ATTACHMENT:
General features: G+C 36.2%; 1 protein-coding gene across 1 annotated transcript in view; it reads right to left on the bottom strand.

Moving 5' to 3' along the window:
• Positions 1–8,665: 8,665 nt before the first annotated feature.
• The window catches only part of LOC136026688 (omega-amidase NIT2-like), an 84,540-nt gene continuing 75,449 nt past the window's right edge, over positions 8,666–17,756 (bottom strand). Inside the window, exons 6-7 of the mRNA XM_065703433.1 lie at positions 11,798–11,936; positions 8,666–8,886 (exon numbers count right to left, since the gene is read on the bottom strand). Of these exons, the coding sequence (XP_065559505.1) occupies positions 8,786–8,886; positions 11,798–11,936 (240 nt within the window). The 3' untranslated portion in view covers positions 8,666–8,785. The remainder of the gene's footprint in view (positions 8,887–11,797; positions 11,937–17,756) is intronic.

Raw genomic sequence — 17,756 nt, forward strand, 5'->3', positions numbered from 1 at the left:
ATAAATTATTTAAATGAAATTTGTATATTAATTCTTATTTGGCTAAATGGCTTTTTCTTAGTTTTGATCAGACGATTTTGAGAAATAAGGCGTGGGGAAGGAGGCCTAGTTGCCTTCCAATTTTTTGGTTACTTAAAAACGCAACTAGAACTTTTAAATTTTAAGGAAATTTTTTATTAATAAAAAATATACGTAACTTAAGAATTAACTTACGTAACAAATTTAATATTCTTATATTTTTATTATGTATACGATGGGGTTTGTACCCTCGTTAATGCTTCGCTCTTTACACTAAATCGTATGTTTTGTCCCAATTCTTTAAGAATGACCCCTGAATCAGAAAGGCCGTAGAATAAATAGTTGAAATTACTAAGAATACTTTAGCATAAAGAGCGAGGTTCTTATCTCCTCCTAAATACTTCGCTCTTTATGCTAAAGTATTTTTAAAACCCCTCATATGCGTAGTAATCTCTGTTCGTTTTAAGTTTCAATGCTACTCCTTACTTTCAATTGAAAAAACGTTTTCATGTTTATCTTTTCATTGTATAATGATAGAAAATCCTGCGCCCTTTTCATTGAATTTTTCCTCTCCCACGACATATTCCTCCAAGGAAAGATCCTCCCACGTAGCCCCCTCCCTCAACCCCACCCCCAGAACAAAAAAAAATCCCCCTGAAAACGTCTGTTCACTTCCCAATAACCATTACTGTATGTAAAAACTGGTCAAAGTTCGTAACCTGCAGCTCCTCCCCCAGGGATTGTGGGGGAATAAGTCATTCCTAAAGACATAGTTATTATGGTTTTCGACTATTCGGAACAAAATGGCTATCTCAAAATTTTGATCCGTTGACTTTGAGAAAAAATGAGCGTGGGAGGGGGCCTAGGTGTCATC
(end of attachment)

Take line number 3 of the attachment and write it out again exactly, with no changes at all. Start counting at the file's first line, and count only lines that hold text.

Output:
• Positions 1–8,665: 8,665 nt before the first annotated feature.